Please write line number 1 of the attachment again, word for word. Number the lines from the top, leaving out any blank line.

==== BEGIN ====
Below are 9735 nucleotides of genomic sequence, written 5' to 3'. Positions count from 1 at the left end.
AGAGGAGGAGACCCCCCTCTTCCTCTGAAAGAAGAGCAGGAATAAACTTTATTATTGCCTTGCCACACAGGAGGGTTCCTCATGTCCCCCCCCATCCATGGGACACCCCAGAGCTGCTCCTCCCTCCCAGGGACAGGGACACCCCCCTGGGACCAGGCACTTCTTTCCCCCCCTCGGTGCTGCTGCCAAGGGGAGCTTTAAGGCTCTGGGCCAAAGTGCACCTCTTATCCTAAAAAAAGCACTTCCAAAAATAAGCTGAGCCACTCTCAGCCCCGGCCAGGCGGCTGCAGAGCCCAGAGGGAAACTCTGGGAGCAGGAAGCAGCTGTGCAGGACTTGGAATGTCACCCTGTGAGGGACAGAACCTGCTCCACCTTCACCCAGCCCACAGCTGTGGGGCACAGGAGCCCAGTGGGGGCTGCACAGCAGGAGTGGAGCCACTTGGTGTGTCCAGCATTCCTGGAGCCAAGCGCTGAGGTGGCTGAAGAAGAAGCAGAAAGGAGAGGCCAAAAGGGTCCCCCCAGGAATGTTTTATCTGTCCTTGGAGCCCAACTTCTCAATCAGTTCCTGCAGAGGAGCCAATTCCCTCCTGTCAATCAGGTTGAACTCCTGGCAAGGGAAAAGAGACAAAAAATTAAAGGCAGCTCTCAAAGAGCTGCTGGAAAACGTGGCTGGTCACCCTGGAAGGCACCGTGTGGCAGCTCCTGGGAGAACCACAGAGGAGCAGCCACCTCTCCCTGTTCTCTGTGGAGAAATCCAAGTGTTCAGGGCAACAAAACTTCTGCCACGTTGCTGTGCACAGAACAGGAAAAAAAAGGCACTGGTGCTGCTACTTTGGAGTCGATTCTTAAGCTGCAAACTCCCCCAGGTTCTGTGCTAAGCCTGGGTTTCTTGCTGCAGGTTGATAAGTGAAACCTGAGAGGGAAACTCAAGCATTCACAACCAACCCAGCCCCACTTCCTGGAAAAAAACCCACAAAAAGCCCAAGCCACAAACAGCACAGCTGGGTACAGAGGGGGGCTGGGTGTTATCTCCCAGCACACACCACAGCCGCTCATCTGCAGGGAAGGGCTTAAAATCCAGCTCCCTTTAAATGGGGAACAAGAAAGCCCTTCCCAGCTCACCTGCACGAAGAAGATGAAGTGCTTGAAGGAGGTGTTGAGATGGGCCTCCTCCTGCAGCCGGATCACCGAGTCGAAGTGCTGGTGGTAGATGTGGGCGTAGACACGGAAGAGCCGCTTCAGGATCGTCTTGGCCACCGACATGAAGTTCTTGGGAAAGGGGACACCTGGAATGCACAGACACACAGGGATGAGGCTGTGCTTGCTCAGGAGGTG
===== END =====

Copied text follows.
Below are 9735 nucleotides of genomic sequence, written 5' to 3'. Positions count from 1 at the left end.